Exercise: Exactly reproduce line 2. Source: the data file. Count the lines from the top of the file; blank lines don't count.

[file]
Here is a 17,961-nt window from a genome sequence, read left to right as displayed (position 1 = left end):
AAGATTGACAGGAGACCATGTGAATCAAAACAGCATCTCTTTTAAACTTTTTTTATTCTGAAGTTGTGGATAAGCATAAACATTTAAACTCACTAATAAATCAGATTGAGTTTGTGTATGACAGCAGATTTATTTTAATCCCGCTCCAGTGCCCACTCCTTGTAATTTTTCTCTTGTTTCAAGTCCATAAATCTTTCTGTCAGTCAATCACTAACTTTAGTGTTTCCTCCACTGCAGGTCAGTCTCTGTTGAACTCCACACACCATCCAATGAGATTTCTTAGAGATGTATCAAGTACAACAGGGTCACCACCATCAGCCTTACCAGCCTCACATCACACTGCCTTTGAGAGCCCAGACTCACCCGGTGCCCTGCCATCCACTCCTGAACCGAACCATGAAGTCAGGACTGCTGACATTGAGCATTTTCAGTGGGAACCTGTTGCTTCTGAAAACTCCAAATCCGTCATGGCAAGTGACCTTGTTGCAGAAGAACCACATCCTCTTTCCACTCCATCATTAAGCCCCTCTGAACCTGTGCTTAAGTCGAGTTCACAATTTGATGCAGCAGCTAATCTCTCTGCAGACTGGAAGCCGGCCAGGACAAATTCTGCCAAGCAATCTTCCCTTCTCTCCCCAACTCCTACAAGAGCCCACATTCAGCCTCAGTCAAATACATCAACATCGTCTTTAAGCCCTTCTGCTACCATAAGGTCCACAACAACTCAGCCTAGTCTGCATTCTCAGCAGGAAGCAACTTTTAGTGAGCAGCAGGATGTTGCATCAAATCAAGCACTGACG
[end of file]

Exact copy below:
AAGATTGACAGGAGACCATGTGAATCAAAACAGCATCTCTTTTAAACTTTTTTTATTCTGAAGTTGTGGATAAGCATAAACATTTAAACTCACTAATAAATCAGATTGAGTTTGTGTATGACAGCAGATTTATTTTAATCCCGCTCCAGTGCCCACTCCTTGTAATTTTTCTCTTGTTTCAAGTCCATAAATCTTTCTGTCAGTCAATCACTAACTTTAGTGTTTCCTCCACTGCAGGTCAGTCTCTGTTGAACTCCACACACCATCCAATGAGATTTCTTAGAGATGTATCAAGTACAACAGGGTCACCACCATCAGCCTTACCAGCCTCACATCACACTGCCTTTGAGAGCCCAGACTCACCCGGTGCCCTGCCATCCACTCCTGAACCGAACCATGAAGTCAGGACTGCTGACATTGAGCATTTTCAGTGGGAACCTGTTGCTTCTGAAAACTCCAAATCCGTCATGGCAAGTGACCTTGTTGCAGAAGAACCACATCCTCTTTCCACTCCATCATTAAGCCCCTCTGAACCTGTGCTTAAGTCGAGTTCACAATTTGATGCAGCAGCTAATCTCTCTGCAGACTGGAAGCCGGCCAGGACAAATTCTGCCAAGCAATCTTCCCTTCTCTCCCCAACTCCTACAAGAGCCCACATTCAGCCTCAGTCAAATACATCAACATCGTCTTTAAGCCCTTCTGCTACCATAAGGTCCACAACAACTCAGCCTAGTCTGCATTCTCAGCAGGAAGCAACTTTTAGTGAGCAGCAGGATGTTGCATCAAATCAAGCACTGACG